I agree that filtering events is a pain in the butt. However in this particular case (handling keyboard events), a map approach seems to me a lot more concise (and thereby more elegant :D). Now let’s see if the comment system allows me to submit code in a legible way. For testing, I wrote this little class called KeyMapper: /** * @author stephan.bezoen */ public class KeyMapper { private var mMap : Object = new Object(); private var mStage : Stage;

    public function KeyMapper (inStage:Stage) {
        mStage = inStage;
         mStage.addEventListener(KeyboardEvent.KEY_UP, handleKeyEvent);
    public function setMapping (inKey:uint, inHandler:Function) : void {
        mMap[inKey] = inHandler;
    public function die () : void {
        mMap = null;
        mStage.removeEventListener(KeyboardEvent.KEY_UP, handleKeyEvent);
    private function handleKeyEvent(e : KeyboardEvent) : void {
        if (mMap[e.keyCode]) mMap[e.keyCode]();


    As you can see in the KeyMapper.handleKeyEvent() function, the only comparison that is still needed, is to check whether a mapping is defined for the pressed key.

    To use this in an application, do the following: var km : KeyMapper = new KeyMapper(stage); km.setMapping(Keyboard.ENTER, submit); km.setMapping(Keyboard.ESCAPE, cancel);

    In my view, this approach really takes away the inner workings of the keyboard event system from the user. It’s easily readable, and very easy to extend when more keys have to be handled.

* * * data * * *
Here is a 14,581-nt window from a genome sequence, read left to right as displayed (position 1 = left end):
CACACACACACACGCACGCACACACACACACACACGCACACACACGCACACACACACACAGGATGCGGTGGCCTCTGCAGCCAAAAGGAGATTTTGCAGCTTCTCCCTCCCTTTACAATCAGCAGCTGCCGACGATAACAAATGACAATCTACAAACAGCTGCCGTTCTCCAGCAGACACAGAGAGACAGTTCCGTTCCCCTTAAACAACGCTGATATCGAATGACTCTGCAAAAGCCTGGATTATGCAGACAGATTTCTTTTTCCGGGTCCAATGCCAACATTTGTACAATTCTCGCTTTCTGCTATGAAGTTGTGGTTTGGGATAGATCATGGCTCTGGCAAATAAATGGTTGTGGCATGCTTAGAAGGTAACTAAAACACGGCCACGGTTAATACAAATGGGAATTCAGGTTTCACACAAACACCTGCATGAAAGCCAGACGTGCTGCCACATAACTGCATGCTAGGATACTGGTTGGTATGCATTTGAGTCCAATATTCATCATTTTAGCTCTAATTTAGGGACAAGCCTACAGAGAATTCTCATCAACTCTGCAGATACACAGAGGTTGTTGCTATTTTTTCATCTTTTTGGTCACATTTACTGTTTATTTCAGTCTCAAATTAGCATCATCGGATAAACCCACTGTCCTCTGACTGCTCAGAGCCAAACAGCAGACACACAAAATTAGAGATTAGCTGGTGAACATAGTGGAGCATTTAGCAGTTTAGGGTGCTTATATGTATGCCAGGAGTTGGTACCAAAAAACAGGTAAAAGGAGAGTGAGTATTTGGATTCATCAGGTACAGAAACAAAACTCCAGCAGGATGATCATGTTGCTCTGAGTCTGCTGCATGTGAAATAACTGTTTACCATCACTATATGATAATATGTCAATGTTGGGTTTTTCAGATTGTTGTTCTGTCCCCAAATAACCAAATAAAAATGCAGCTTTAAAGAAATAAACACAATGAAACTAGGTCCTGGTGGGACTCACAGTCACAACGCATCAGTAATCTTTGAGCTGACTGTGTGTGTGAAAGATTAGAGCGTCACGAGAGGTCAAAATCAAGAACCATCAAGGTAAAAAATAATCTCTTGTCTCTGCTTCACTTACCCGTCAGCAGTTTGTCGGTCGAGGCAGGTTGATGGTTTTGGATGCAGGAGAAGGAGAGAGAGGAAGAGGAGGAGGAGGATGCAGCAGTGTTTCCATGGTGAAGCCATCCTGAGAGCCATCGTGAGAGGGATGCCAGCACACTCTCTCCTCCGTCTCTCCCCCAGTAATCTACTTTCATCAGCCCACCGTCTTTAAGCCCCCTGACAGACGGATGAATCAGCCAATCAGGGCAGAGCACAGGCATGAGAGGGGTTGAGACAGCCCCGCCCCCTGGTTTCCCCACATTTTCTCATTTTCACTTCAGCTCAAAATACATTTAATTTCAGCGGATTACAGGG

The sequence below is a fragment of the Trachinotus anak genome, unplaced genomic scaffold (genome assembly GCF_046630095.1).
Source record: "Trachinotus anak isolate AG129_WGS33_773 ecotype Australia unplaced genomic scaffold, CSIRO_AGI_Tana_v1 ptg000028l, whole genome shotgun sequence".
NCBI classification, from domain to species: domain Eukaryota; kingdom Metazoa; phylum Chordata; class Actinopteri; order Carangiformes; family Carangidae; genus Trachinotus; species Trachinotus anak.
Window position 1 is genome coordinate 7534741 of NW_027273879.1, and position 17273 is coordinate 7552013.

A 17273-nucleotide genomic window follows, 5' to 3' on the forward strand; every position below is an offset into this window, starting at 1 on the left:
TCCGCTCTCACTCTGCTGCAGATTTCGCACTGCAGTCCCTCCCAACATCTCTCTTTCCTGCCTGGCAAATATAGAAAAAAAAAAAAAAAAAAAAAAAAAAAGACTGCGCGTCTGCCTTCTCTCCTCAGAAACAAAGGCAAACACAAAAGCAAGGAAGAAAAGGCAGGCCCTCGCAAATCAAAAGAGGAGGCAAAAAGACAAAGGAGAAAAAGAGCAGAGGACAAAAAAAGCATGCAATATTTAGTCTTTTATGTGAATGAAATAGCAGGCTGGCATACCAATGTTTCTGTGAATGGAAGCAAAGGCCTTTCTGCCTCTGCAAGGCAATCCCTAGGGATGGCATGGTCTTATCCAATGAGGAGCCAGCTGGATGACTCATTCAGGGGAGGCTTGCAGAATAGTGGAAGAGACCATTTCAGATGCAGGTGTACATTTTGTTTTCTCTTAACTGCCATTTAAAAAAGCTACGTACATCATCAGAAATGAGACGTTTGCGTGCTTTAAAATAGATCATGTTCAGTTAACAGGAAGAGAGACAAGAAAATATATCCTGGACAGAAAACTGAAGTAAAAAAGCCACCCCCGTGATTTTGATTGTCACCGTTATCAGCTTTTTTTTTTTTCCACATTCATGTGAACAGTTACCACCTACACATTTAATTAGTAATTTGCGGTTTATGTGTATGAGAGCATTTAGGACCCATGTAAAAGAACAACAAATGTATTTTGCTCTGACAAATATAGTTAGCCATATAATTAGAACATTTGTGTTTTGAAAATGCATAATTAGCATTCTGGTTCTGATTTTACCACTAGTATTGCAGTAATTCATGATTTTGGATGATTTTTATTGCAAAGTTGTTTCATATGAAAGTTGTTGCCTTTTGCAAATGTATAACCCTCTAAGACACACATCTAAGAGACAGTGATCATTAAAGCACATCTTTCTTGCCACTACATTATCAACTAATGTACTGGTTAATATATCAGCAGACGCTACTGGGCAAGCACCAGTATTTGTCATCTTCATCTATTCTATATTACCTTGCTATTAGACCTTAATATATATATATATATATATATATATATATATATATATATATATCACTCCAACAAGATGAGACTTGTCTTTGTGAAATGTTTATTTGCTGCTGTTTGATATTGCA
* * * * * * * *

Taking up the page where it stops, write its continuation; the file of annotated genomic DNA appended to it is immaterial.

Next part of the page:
As for multiple asynchronous events, that is a place where guards could very well come in handy. Just have to get used to the term I guess :D

  6. Theo Says:

    Stephan: yes, I agree, your solution is quite elegant. I have nothing against the if-statement in your handleKeyEvent, it is not of the kind that makes code fragile.

    guards are very general and there are absolutely better ways to solve specific cases.

  7. Functional ActionScript – Part III — RTFM / Daniel Gasienica Says:

    [...] Iconara: Separating event handling from event filtering [...]

  8. Bjorn Schultheiss Says:

    The only time this seems useful is if your repeating the same ‘if statement’ in multiple methods, otherwise you’ve simply wrapped the if statement in another function…

    I was interested to see how you were going to modify sendButton.addEventListener(MouseEvent.CLICK, onSendButtonClicked);

    but later you replaced it with sendButton.addEventListener(MouseEvent.CLICK, onSendForm);

    ahh well.